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Infarct growth precedes cerebral thrombosis following experimental stroke in mice.

ABSTRACT: Ischemic stroke is among the leading causes of disability and death worldwide. In acute ischemic stroke, successful recanalization of occluded vessels is the primary therapeutic aim, but even if it is achieved, not all patients benefit. Although blockade of platelet aggregation did not prevent infarct progression, cerebral thrombosis as cause of secondary infarct growth has remained a matter of debate. As cerebral thrombi are frequently observed after experimental stroke, a thrombus-induced impairment of the brain microcirculation is considered to contribute to tissue damage. Here, we combine the model of transient middle cerebral artery occlusion (tMCAO) with light sheet fluorescence microscopy and immunohistochemistry of brain slices to investigate the kinetics of thrombus formation and infarct progression. Our data reveal that tissue damage already peaks after 8 h of reperfusion following 60 min MCAO, while cerebral thrombi are only observed at later time points. Thus, cerebral thrombosis is not causative for secondary infarct growth during ischemic stroke.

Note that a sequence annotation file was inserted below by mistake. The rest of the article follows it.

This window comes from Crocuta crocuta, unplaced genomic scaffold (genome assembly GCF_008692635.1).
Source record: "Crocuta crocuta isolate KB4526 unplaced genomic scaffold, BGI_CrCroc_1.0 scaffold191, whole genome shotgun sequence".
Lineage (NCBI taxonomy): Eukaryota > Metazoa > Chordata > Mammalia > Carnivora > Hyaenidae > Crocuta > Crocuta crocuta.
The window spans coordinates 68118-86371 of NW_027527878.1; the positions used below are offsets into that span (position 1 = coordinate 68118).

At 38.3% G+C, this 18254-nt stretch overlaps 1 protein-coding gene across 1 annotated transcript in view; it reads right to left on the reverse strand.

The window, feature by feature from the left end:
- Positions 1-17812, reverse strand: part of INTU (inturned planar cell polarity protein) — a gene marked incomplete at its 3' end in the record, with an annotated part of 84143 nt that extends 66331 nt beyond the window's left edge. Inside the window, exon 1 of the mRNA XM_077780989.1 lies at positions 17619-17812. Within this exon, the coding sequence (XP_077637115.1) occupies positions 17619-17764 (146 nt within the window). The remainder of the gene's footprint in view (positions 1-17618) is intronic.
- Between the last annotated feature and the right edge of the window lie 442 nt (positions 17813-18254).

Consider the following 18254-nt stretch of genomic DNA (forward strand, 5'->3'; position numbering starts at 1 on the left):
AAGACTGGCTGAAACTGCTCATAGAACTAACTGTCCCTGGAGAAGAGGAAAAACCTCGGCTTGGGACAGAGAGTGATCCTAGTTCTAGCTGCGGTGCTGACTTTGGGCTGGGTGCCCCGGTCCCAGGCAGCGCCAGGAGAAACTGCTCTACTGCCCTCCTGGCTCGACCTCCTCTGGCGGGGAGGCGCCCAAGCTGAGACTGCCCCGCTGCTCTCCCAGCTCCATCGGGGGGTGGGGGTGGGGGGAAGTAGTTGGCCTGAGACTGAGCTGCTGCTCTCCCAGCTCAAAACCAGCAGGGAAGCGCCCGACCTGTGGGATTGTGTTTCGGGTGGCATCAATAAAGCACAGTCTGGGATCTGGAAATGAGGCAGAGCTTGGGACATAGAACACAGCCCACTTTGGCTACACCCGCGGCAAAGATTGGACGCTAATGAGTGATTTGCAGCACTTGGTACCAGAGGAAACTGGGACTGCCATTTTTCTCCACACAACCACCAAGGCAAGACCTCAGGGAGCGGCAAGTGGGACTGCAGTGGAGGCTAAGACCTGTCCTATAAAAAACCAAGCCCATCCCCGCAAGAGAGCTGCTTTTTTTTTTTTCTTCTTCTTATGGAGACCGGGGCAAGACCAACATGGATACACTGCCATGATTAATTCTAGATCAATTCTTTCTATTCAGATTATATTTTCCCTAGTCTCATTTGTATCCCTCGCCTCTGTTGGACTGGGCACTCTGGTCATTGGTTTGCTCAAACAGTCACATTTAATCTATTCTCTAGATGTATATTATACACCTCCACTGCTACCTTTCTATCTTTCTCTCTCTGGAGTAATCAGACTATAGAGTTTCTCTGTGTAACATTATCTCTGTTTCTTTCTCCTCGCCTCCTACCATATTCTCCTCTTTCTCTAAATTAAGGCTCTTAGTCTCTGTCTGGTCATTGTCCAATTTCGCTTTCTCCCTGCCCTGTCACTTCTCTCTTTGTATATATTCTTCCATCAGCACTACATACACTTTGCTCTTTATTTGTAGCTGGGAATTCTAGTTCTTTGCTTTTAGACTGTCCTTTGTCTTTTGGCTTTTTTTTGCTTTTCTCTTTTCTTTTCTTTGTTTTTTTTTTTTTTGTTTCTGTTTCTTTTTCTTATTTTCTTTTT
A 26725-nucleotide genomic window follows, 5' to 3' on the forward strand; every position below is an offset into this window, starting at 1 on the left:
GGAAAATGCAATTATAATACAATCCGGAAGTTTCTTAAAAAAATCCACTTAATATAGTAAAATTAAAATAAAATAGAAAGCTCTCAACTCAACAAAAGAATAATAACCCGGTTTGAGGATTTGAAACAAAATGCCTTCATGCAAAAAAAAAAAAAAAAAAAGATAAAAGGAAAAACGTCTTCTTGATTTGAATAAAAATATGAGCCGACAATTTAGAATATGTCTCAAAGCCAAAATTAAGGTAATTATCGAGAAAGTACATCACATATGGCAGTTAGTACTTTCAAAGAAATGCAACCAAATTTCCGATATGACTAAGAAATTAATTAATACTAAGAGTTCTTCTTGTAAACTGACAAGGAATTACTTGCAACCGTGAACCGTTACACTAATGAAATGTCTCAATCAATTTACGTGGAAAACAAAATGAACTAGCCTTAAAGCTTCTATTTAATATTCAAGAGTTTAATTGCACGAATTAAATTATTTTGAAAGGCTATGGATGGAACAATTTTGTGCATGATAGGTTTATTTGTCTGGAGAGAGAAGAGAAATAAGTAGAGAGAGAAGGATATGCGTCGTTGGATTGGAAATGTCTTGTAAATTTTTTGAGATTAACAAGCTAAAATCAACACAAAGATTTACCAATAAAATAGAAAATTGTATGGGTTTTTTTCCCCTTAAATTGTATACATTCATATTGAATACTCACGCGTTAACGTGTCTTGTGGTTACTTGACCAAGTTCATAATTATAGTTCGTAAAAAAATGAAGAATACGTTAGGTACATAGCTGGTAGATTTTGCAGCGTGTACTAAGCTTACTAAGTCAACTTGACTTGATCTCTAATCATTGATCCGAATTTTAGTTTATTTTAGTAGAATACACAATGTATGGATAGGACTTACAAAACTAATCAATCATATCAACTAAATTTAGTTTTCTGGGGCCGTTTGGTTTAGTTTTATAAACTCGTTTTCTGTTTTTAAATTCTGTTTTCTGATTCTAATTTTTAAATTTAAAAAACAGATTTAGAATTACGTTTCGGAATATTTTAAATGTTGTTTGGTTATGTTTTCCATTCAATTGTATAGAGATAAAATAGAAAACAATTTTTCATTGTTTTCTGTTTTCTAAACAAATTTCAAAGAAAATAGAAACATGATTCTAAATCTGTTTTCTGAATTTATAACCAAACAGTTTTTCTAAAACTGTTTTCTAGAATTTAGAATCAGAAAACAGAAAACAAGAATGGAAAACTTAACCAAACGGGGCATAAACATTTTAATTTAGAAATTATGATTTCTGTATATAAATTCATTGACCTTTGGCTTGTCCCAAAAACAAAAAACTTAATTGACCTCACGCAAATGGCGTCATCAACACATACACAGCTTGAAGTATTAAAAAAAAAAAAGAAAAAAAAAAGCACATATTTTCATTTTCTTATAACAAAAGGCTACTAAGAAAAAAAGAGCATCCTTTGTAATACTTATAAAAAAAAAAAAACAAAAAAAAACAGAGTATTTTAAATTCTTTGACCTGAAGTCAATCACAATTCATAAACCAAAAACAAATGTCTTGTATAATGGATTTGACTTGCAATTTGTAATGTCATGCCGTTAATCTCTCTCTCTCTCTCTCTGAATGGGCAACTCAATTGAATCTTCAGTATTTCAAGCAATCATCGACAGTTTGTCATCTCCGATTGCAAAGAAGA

PROVIDER: S-EPMC8613266 | BioStudies |

REPOSITORIES: biostudies

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